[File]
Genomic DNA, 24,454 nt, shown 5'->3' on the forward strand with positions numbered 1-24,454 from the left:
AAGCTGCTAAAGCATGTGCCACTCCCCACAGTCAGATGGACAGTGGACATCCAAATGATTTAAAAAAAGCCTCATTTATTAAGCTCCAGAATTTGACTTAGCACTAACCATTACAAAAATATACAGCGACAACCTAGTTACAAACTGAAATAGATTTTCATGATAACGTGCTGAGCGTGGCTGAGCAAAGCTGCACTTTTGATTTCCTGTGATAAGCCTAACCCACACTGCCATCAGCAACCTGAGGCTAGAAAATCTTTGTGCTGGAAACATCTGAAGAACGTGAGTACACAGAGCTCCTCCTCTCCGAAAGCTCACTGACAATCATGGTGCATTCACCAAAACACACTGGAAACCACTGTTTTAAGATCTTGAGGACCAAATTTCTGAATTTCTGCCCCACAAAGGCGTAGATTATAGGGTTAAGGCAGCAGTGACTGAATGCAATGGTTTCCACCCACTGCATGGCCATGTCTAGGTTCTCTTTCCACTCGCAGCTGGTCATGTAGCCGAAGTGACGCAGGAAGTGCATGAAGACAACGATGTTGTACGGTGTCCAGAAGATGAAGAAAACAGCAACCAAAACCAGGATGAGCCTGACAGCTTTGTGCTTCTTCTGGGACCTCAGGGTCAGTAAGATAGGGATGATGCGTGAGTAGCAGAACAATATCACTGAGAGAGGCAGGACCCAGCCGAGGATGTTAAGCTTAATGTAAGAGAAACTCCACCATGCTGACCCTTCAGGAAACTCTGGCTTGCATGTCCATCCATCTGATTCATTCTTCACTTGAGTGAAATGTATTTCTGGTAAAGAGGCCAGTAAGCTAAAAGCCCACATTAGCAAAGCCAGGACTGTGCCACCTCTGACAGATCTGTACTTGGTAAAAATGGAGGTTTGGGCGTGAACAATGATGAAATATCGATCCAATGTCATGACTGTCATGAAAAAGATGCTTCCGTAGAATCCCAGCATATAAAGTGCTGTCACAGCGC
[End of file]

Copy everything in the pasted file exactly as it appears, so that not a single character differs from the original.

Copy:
Genomic DNA, 24,454 nt, shown 5'->3' on the forward strand with positions numbered 1-24,454 from the left:
AAGCTGCTAAAGCATGTGCCACTCCCCACAGTCAGATGGACAGTGGACATCCAAATGATTTAAAAAAAGCCTCATTTATTAAGCTCCAGAATTTGACTTAGCACTAACCATTACAAAAATATACAGCGACAACCTAGTTACAAACTGAAATAGATTTTCATGATAACGTGCTGAGCGTGGCTGAGCAAAGCTGCACTTTTGATTTCCTGTGATAAGCCTAACCCACACTGCCATCAGCAACCTGAGGCTAGAAAATCTTTGTGCTGGAAACATCTGAAGAACGTGAGTACACAGAGCTCCTCCTCTCCGAAAGCTCACTGACAATCATGGTGCATTCACCAAAACACACTGGAAACCACTGTTTTAAGATCTTGAGGACCAAATTTCTGAATTTCTGCCCCACAAAGGCGTAGATTATAGGGTTAAGGCAGCAGTGACTGAATGCAATGGTTTCCACCCACTGCATGGCCATGTCTAGGTTCTCTTTCCACTCGCAGCTGGTCATGTAGCCGAAGTGACGCAGGAAGTGCATGAAGACAACGATGTTGTACGGTGTCCAGAAGATGAAGAAAACAGCAACCAAAACCAGGATGAGCCTGACAGCTTTGTGCTTCTTCTGGGACCTCAGGGTCAGTAAGATAGGGATGATGCGTGAGTAGCAGAACAATATCACTGAGAGAGGCAGGACCCAGCCGAGGATGTTAAGCTTAATGTAAGAGAAACTCCACCATGCTGACCCTTCAGGAAACTCTGGCTTGCATGTCCATCCATCTGATTCATTCTTCACTTGAGTGAAATGTATTTCTGGTAAAGAGGCCAGTAAGCTAAAAGCCCACATTAGCAAAGCCAGGACTGTGCCACCTCTGACAGATCTGTACTTGGTAAAAATGGAGGTTTGGGCGTGAACAATGATGAAATATCGATCCAATGTCATGACTGTCATGAAAAAGATGCTTCCGTAGAATCCCAGCATATAAAGTGCTGTCACAGCGC